Improvement in ladles for pouring wax
US 118140 A
Description (OCR text may contain errors)
PETER LOEB, OE DAYTON, OHIO.
IMPROVEMENT IN LADLES FOR POURING WAX.
Specification forming part of Letters Patent No. 118,140, dated August 15, 1871.
To ail whom it may concern:
Be it known that I, PETER LOEB. of Dayton, in the county of Montgomery and State of Ohio, have invented a new and valuable Improvement in Ladles; and I do hereby declare that the following is a full, clear, and exact description of the construction and operation of the same, reference being had to the annexed drawing making a part of this specification, and to the letters and figures of reference marked thereon.
Figure l of the drawing is a perspective view of my invention. Fig. 2 is a plan view ofthe same. Fig. 3 is a central vertical section of the same.
My inventionhas relation to an improvement in dipper-s, whereby they may be adapted for pouring melted wax about the lids of fruit-cans in sealing the same, or wherever else it may be needed; i and it consists in constructing the dipper with several lips or pouring-places at some distance from each other, each lip being' provided with a skim-cap, which is out away from the lip in such a manner that it will, without obstructing the iiow, catch the surf'ace coat; also in the shape and arrangement of the caps, whereby secondary uncovered mouths are provided for use after all the covered mouths have become completely clogged with solid wax. It is the nature of wax to cool very rapidly, especially when in motion, as running or being poured through a spout of any kind, and, in cooling, it solidifies at the bottom, sides, and top, the melted mass forming a coating not only on the surface next the air, but also against the bottom and side walls of the vessel wherein it is placed. This formation goes on much more rapidly when the wax is in motion, the tendency ofthe melted portion being to exude or run out from under the top coa-ting when it is at liberty so to do.
A of the drawing represents the bowl of the dipper, which is usually made of cast metal. B .B represent the pouring-lips, which it will be observed have avery deep sla-nt, commencing usually as far down as one-third the depth of the dipper from the top, the angle of the nose bein g not over twenty or thirty degrees with the side wall of the dipper. The object of this formation is to keep the wax as much in mass as possible, thereby preventing shallow places, which would solidity through almost immediately, especially when in motion. D I) represent the caps which cover the pouring-lips. These caps, it will be observed, are cut away backward and upward from the lip in an arched or circular form, as at a', thus serving to catch the top skim. With all this precaution it will not be many moments before the solidifying wax will close this mouth completely; hence are provided the other mouths at a sufficient distance from the mouth just described and from each other not to be closed by the top wax which has been collected, in pouring from either, beneath its cap. In practice it is most convenient to make these auxiliary mouths, onel on the opposite side ofthe dipper and the other on the front or quarter, making three in all, which is as many as can be well placed in a dipper of ordinary size.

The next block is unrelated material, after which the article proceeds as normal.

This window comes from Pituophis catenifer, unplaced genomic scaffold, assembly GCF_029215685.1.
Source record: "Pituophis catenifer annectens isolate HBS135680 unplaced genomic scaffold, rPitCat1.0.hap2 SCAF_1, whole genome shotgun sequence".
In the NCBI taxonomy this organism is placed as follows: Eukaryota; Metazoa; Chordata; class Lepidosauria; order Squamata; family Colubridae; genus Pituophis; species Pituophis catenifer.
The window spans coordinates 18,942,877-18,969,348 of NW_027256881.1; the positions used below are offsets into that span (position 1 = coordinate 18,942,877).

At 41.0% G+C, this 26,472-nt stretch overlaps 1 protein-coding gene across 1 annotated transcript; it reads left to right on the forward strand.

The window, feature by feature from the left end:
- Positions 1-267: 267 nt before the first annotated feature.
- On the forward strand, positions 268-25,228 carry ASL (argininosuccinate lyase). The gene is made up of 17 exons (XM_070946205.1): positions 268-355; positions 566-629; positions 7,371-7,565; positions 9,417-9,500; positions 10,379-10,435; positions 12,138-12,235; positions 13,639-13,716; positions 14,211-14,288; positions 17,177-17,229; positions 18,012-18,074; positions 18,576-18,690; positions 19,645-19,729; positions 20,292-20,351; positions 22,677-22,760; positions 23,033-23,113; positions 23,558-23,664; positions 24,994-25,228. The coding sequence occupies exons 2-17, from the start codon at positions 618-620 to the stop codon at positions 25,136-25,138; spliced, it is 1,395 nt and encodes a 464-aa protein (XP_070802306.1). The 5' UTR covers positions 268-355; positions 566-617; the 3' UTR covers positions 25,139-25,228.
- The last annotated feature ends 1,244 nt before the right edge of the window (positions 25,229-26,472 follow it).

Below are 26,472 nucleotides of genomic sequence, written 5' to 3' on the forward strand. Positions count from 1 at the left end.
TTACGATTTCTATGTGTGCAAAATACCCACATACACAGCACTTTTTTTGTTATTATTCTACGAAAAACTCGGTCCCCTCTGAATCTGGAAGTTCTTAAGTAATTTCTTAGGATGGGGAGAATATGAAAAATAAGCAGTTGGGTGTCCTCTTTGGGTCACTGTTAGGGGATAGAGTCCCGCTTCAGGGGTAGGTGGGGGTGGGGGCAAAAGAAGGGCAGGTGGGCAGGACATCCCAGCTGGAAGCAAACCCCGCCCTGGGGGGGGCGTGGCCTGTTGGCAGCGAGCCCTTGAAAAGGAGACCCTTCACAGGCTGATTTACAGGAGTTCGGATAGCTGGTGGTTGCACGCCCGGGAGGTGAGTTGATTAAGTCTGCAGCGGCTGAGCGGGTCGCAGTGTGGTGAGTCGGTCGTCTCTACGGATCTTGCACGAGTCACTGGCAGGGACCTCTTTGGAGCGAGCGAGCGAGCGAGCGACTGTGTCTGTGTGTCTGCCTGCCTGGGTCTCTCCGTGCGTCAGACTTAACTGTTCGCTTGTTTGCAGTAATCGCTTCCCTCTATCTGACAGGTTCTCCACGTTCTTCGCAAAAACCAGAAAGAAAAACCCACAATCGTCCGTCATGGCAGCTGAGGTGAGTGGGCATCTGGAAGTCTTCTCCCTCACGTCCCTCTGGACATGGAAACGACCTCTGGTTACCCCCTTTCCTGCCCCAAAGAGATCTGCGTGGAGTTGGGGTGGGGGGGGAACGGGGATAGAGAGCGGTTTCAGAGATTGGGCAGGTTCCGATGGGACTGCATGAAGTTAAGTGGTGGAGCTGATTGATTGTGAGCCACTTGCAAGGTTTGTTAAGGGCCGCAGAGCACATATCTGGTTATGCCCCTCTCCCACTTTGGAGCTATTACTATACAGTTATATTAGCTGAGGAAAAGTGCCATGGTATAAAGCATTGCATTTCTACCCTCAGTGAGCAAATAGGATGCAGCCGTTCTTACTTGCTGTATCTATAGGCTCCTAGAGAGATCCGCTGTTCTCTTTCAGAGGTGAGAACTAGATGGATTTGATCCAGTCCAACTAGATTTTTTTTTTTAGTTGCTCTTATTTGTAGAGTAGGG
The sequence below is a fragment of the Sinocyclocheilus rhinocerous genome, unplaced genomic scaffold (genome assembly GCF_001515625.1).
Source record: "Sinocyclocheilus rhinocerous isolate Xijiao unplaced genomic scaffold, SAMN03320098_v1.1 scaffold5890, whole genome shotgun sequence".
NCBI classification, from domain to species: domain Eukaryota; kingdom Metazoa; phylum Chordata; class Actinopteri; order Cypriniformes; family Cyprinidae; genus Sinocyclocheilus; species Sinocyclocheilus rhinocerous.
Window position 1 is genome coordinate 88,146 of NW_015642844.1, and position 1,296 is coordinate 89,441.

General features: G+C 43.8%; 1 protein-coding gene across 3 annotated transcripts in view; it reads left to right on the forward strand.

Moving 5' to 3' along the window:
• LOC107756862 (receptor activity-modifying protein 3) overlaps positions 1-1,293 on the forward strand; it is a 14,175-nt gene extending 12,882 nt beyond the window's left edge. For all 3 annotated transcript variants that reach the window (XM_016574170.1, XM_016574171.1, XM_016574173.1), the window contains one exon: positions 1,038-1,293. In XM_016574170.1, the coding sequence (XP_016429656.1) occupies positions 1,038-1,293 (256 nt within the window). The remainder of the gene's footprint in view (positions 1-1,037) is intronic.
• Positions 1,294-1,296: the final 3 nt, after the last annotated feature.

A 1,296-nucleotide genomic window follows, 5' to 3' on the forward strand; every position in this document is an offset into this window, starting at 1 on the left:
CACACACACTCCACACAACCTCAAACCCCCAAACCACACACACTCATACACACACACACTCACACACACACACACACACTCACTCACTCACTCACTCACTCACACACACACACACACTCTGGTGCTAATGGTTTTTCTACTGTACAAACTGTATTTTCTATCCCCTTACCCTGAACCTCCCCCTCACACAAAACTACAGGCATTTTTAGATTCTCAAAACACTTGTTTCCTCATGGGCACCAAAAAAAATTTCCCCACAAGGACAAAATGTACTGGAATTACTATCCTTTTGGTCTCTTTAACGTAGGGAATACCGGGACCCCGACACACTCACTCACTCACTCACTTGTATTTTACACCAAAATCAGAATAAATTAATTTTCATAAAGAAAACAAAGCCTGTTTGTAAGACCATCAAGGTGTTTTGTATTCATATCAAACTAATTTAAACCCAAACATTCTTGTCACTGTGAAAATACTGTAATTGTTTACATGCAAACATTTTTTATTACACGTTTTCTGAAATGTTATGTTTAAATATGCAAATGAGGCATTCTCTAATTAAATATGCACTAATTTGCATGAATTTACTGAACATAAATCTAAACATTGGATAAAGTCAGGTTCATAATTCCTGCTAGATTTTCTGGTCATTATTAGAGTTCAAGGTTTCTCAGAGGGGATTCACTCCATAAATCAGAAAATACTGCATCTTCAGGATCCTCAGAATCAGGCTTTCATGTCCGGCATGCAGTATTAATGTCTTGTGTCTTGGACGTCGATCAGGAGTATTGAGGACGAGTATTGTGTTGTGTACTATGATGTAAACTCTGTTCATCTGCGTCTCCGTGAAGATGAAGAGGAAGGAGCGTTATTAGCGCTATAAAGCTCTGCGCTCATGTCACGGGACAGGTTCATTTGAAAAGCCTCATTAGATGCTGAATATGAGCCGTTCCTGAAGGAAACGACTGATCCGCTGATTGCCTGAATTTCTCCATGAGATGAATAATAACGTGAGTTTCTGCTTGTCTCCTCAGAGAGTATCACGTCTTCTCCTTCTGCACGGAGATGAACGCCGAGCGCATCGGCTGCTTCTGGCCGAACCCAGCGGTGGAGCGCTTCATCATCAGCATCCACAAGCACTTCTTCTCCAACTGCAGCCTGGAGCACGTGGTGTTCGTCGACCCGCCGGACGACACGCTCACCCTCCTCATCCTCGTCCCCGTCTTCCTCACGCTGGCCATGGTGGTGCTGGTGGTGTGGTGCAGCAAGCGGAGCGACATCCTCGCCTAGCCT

The object of the invention is, it will readily be perceived, to provide a dipper from which wax may be poured with accuracy so long as any remains therein in liquid form.
What I claim as my invention, and desire to secure by Letters Patent, is
The wax-ladle, herein described, having two or more spouts B, arranged as shown, and provided with the arched or dome-like caps D, having arched recesses a extending upward and rearward from each spout, substantially as specified.
In testimony that I claim the above I have hereunto subscribed my name in the presence of two witnesses.
H. E. PARROTT, Trios. D. MITCHELL.